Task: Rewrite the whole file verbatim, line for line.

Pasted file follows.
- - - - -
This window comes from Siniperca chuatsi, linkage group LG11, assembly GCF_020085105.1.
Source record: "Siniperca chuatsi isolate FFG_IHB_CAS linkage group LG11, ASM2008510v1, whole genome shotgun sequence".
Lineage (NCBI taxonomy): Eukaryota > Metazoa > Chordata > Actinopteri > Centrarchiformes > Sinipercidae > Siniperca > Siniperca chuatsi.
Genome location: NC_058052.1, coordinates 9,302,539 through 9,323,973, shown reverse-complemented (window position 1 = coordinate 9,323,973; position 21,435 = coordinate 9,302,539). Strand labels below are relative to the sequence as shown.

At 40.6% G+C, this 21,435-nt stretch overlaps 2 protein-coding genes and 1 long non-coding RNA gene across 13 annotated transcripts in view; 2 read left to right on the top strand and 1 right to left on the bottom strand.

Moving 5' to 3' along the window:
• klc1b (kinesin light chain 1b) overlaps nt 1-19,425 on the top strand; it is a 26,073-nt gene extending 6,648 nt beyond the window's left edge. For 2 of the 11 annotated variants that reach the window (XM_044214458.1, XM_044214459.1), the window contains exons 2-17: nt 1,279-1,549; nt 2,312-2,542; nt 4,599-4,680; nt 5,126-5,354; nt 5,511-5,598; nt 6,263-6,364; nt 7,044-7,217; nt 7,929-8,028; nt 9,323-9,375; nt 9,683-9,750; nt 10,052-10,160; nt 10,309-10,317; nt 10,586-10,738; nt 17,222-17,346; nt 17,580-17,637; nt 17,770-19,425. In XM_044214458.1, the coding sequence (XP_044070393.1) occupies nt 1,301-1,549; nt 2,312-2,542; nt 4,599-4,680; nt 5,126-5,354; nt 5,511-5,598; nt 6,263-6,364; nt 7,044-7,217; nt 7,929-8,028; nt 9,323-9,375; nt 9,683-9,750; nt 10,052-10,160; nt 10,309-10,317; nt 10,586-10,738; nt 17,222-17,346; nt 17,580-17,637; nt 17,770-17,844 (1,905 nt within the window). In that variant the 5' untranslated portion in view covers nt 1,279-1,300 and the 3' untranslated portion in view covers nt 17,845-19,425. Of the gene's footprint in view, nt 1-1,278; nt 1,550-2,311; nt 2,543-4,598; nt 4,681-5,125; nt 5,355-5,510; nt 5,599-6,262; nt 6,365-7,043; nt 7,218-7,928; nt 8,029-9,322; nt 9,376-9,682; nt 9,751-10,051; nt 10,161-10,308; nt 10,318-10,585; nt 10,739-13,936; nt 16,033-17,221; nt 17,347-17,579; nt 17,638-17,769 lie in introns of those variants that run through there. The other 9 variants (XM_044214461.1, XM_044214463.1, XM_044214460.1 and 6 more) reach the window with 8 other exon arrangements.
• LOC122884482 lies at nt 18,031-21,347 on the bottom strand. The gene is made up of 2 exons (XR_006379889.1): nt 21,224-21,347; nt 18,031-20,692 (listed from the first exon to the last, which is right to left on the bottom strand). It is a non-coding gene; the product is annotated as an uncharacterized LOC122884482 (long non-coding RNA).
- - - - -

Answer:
This window comes from Siniperca chuatsi, linkage group LG11, assembly GCF_020085105.1.
Source record: "Siniperca chuatsi isolate FFG_IHB_CAS linkage group LG11, ASM2008510v1, whole genome shotgun sequence".
Lineage (NCBI taxonomy): Eukaryota > Metazoa > Chordata > Actinopteri > Centrarchiformes > Sinipercidae > Siniperca > Siniperca chuatsi.
Genome location: NC_058052.1, coordinates 9,302,539 through 9,323,973, shown reverse-complemented (window position 1 = coordinate 9,323,973; position 21,435 = coordinate 9,302,539). Strand labels below are relative to the sequence as shown.

At 40.6% G+C, this 21,435-nt stretch overlaps 2 protein-coding genes and 1 long non-coding RNA gene across 13 annotated transcripts in view; 2 read left to right on the top strand and 1 right to left on the bottom strand.

Moving 5' to 3' along the window:
• klc1b (kinesin light chain 1b) overlaps nt 1-19,425 on the top strand; it is a 26,073-nt gene extending 6,648 nt beyond the window's left edge. For 2 of the 11 annotated variants that reach the window (XM_044214458.1, XM_044214459.1), the window contains exons 2-17: nt 1,279-1,549; nt 2,312-2,542; nt 4,599-4,680; nt 5,126-5,354; nt 5,511-5,598; nt 6,263-6,364; nt 7,044-7,217; nt 7,929-8,028; nt 9,323-9,375; nt 9,683-9,750; nt 10,052-10,160; nt 10,309-10,317; nt 10,586-10,738; nt 17,222-17,346; nt 17,580-17,637; nt 17,770-19,425. In XM_044214458.1, the coding sequence (XP_044070393.1) occupies nt 1,301-1,549; nt 2,312-2,542; nt 4,599-4,680; nt 5,126-5,354; nt 5,511-5,598; nt 6,263-6,364; nt 7,044-7,217; nt 7,929-8,028; nt 9,323-9,375; nt 9,683-9,750; nt 10,052-10,160; nt 10,309-10,317; nt 10,586-10,738; nt 17,222-17,346; nt 17,580-17,637; nt 17,770-17,844 (1,905 nt within the window). In that variant the 5' untranslated portion in view covers nt 1,279-1,300 and the 3' untranslated portion in view covers nt 17,845-19,425. Of the gene's footprint in view, nt 1-1,278; nt 1,550-2,311; nt 2,543-4,598; nt 4,681-5,125; nt 5,355-5,510; nt 5,599-6,262; nt 6,365-7,043; nt 7,218-7,928; nt 8,029-9,322; nt 9,376-9,682; nt 9,751-10,051; nt 10,161-10,308; nt 10,318-10,585; nt 10,739-13,936; nt 16,033-17,221; nt 17,347-17,579; nt 17,638-17,769 lie in introns of those variants that run through there. The other 9 variants (XM_044214461.1, XM_044214463.1, XM_044214460.1 and 6 more) reach the window with 8 other exon arrangements.
• LOC122884482 lies at nt 18,031-21,347 on the bottom strand. The gene is made up of 2 exons (XR_006379889.1): nt 21,224-21,347; nt 18,031-20,692 (listed from the first exon to the last, which is right to left on the bottom strand). It is a non-coding gene; the product is annotated as an uncharacterized LOC122884482 (long non-coding RNA).